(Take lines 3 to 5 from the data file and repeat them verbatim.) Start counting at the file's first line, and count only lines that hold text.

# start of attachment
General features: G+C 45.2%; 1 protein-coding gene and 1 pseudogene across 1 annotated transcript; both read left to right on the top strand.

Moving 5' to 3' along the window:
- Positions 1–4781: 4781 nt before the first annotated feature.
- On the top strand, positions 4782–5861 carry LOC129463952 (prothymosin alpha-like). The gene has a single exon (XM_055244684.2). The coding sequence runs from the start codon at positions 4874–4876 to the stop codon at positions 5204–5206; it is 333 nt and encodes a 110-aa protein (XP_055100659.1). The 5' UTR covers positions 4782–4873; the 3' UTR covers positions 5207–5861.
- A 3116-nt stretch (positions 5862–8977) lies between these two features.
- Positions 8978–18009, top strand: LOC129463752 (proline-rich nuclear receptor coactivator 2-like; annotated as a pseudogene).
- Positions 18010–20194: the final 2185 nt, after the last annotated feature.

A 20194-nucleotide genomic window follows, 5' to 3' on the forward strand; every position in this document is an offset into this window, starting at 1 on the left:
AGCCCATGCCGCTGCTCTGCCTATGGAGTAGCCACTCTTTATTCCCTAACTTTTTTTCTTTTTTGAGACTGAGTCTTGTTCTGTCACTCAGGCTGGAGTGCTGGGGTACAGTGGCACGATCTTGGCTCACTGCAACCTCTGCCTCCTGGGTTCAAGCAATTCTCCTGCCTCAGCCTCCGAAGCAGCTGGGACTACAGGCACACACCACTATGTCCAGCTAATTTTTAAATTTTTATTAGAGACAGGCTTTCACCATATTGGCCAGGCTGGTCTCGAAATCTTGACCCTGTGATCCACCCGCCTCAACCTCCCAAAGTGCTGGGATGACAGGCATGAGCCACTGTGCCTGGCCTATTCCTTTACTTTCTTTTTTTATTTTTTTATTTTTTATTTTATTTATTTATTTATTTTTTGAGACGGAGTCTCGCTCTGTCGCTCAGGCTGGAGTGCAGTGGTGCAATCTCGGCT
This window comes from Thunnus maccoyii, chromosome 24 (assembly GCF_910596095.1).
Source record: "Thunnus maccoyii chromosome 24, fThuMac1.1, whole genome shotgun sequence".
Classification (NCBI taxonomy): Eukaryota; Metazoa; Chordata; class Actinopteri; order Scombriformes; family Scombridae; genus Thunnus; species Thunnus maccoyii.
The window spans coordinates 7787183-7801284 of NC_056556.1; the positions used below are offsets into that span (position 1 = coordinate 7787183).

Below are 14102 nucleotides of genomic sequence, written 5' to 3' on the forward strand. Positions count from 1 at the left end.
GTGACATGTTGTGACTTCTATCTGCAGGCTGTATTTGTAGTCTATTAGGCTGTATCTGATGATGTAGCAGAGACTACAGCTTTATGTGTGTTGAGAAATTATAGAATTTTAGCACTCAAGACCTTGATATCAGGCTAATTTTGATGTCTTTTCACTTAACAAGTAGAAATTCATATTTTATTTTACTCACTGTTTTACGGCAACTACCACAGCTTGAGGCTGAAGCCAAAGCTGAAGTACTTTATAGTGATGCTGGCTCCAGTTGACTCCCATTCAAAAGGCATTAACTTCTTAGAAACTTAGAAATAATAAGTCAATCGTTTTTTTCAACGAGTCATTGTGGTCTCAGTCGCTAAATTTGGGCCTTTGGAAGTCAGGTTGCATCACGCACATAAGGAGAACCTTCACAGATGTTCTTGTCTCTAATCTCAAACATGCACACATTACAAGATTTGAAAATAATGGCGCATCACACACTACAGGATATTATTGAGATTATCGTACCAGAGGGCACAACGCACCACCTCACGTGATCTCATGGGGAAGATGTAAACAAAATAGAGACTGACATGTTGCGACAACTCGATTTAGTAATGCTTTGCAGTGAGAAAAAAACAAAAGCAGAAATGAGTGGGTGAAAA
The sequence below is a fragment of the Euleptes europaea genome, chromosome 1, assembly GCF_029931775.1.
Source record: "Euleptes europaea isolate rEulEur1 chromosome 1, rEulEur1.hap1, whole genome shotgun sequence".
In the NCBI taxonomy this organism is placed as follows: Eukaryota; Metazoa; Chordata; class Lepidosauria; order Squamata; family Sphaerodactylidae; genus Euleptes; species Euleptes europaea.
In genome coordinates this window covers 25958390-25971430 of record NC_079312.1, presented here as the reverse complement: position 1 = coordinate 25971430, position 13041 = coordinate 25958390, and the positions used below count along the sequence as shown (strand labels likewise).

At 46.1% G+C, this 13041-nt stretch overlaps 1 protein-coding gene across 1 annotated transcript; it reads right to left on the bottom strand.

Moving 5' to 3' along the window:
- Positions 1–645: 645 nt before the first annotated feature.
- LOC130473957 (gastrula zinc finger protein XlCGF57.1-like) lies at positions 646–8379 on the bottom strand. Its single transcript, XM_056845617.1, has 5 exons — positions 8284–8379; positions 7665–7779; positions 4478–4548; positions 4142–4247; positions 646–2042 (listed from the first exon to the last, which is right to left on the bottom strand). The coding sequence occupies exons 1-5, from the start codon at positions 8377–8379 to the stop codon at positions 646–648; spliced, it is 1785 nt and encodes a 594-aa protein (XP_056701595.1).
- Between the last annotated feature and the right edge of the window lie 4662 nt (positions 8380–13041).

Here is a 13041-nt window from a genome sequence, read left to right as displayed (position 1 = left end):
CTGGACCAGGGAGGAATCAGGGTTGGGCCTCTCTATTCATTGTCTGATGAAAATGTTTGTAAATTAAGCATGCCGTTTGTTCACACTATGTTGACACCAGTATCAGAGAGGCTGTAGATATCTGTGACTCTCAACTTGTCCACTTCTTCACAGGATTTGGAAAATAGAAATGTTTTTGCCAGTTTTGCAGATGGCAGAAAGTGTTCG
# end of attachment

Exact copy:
- Positions 1–4781: 4781 nt before the first annotated feature.
- On the top strand, positions 4782–5861 carry LOC129463952 (prothymosin alpha-like). The gene has a single exon (XM_055244684.2). The coding sequence runs from the start codon at positions 4874–4876 to the stop codon at positions 5204–5206; it is 333 nt and encodes a 110-aa protein (XP_055100659.1). The 5' UTR covers positions 4782–4873; the 3' UTR covers positions 5207–5861.
- A 3116-nt stretch (positions 5862–8977) lies between these two features.